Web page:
The concept of obedience, I think, gives rise to abuse in a much broader sense. Right off the bat, when children are taught to obey their elders without question, what are they supposed to do when confronted by an authority figure who insists on sexually abusing them? What a conundrum for the child faced with that horrible reality.
While many of the principles on that list that Wahls has highlighted with his strangely ironical book are lovely, any list like that is a double-edged sword. Such words and phrases can also be used as thought-stopping maxims and as such are bludgeons in the hands of abusers of power. I wrote a great deal about thought-stopping maxims and the psychology of influence when I was covering the James Ray sweat lodge trial. In that horrible for-instance, an adherence to buzzwords instilled by a charismatic leader were a primary factor in preventing people from leaving a human kiln that killed three of them and permanently injured many more. And as discussed, an understanding of the lessons of the Milgram Experiment could prevent so many of these disasters. To review: A staggering number of people proved so obedient to authority that they were willing to kill people rather than question anyone with a lab coat and clipboard.
|"Well-behaved women seldom make history." ~ Laurel Thatcher Ulrich (Self described Mormon feminist. Yes. They exist.)|
My husband and I have committed ourselves to raising a disobedient child. No, really. Not a child who doesn't have responsibilities or keep commitments. Structure and boundaries, yes, but mindless adherence to our authority, never. She has been taught since she was very young that we have good reasons for our rules and have always been willing to hear her questions about those rules, even though we are often at pains to put them in terms a child can understand. We consider the alternative terrifying in its potential to leave her vulnerable. As you might expect, it has repeatedly put her -- and us -- on a collision course with some educators. Fortunately, we have also been lucky to find a number teachers and administrators who, more or less, share our viewpoint.
Schools are in many ways conformity factories and even the most well intended educators are faced with a difficult balancing act. It's a microcosm of the ongoing social struggle to support the individual and the common good at the same time. A recent study found, for instance, that teachers, usually inadvertently, squelch creativity because creative people tend to be disruptive.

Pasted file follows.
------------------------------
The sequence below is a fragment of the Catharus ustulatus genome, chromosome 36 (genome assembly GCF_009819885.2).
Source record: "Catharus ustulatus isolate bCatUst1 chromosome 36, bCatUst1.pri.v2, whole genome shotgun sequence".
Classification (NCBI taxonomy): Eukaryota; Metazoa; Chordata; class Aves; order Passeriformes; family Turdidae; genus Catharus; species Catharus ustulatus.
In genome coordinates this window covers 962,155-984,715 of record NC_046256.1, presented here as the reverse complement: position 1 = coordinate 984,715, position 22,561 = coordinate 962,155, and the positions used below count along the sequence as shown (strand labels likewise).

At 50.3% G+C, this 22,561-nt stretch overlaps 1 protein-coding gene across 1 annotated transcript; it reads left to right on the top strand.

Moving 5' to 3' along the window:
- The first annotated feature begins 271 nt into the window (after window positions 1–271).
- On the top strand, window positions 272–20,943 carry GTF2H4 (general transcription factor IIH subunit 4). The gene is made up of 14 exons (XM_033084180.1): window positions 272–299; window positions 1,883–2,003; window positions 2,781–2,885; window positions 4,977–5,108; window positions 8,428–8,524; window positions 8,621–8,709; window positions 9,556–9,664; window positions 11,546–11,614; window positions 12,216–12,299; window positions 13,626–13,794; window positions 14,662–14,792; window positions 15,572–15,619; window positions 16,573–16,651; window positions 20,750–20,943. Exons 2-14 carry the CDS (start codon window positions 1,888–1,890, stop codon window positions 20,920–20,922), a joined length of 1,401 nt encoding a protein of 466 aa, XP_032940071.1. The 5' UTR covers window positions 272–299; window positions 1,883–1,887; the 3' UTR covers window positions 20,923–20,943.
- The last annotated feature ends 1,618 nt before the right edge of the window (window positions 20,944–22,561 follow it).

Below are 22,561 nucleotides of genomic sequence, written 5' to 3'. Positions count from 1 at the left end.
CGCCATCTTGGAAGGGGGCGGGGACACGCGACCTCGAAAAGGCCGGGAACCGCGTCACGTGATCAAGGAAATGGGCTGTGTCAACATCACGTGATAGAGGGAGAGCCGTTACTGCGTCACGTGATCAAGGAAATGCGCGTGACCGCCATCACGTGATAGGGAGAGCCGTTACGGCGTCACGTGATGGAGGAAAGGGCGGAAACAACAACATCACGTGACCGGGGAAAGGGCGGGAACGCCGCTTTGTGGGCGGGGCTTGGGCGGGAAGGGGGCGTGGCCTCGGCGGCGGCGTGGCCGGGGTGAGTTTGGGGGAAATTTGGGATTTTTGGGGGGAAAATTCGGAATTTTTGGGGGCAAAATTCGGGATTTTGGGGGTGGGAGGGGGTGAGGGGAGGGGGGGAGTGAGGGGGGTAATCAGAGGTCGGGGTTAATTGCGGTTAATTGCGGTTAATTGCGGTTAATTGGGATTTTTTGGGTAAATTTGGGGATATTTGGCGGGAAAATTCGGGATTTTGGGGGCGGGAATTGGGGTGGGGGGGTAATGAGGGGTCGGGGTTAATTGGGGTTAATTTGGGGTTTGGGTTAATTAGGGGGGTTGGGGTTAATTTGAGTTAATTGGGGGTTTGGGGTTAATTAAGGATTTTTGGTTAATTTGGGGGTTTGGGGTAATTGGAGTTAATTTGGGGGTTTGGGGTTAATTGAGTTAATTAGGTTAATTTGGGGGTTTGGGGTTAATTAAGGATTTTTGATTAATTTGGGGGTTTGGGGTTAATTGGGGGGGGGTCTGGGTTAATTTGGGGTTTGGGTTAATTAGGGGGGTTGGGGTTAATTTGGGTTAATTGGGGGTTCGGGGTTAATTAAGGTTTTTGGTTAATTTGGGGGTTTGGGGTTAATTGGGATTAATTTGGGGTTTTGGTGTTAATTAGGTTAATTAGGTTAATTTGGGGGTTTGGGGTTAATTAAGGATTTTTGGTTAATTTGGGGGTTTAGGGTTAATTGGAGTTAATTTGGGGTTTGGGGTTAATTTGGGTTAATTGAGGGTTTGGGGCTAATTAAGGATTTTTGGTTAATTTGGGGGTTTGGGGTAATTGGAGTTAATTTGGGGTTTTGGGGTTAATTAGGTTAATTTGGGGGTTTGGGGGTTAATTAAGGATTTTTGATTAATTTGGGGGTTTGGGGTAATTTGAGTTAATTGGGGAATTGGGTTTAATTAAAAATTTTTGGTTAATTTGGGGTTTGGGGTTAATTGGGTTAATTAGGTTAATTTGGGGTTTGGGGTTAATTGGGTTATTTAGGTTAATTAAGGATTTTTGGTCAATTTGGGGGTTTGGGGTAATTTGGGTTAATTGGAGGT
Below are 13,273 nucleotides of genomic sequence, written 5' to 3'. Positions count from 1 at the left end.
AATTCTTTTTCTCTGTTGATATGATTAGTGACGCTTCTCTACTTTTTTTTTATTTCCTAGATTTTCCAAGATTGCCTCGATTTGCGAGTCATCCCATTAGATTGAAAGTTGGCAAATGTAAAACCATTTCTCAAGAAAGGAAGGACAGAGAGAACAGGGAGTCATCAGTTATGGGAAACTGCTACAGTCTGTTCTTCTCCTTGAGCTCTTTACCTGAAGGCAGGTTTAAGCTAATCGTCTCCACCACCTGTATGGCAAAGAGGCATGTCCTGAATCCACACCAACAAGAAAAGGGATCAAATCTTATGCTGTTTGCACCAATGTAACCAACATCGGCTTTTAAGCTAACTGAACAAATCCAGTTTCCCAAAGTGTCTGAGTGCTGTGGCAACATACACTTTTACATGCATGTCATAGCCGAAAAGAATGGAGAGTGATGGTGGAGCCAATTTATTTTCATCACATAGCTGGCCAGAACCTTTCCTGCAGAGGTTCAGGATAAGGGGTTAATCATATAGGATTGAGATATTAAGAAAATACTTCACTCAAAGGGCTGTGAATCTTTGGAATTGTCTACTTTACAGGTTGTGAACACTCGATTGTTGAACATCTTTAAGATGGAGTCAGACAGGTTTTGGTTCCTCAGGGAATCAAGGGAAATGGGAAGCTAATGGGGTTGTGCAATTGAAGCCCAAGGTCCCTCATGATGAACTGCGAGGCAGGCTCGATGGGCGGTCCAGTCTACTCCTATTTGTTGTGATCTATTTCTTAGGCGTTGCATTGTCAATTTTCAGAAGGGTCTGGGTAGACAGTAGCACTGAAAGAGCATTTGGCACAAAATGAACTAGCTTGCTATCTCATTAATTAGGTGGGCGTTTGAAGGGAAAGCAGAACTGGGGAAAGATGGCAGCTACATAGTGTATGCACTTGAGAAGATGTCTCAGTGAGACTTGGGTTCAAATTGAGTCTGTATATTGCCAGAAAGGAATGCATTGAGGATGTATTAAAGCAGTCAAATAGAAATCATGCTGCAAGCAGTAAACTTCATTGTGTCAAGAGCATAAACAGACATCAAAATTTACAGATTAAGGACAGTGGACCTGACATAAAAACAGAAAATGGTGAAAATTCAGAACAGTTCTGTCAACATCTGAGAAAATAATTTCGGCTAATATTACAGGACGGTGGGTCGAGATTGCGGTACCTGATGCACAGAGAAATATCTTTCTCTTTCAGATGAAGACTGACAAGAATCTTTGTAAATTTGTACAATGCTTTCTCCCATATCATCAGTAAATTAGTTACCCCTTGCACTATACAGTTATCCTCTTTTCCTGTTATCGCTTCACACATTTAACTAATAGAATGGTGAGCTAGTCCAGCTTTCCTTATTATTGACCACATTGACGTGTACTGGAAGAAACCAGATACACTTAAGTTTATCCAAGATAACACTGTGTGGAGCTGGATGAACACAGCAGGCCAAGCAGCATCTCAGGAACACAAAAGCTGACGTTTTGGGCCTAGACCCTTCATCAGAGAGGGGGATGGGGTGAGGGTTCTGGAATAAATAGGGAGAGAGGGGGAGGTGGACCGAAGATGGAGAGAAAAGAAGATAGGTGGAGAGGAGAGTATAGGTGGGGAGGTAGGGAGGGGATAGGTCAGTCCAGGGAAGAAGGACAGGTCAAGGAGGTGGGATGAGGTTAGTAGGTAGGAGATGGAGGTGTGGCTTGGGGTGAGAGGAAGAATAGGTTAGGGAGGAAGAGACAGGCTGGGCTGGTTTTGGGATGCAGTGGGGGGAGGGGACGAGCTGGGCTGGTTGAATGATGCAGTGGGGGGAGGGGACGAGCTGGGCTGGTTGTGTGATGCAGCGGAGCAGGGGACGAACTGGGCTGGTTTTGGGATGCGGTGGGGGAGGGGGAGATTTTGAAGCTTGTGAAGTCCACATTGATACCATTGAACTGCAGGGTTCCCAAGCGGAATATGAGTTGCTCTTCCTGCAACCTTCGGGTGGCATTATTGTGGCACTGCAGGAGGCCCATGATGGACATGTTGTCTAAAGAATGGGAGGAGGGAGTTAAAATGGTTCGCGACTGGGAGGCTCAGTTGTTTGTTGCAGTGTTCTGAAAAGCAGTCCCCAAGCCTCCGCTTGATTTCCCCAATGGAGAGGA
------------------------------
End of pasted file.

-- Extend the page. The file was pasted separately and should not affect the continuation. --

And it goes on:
From Creativity: Asset or Burden in the Classroom?, a good review paper. What the paper shows is that the characteristics that teachers use to describe their favorite student correlate negatively with the characteristics associated with creativity. In addition, although teachers say that they like creative students, teachers also say creative students are “sincere, responsible, good-natured and reliable.” In other words, the teachers don’t know what creative students are actually like. (FYI, the research design would have been stronger if the researchers had actually tested the students for creativity.) As a result, schooling has a negative effect on creativity.
In other words, creativity and obedience are kinda like oil and water. And whenever I hear that word thrown around my hackles go up. Also, when I hear teachers or parents requiring children to call them sir or ma'am. Because it's all about getting children to submit to adults as unquestioned authorities, which sets them up for inconceivably horrible abuses. And it creates whole new generations of adults who don't question authority or the most authoritarian of structures. It fosters the notion that we should shock heart patients until they die because the man in the lab coat says to, or leave people who've stopped breathing in a tented inferno so as not to upset Mr. Ray, or stop whining about the priest who's molesting children because the Vatican tells us to. It's dangerous. Obedience to authority is dangerous.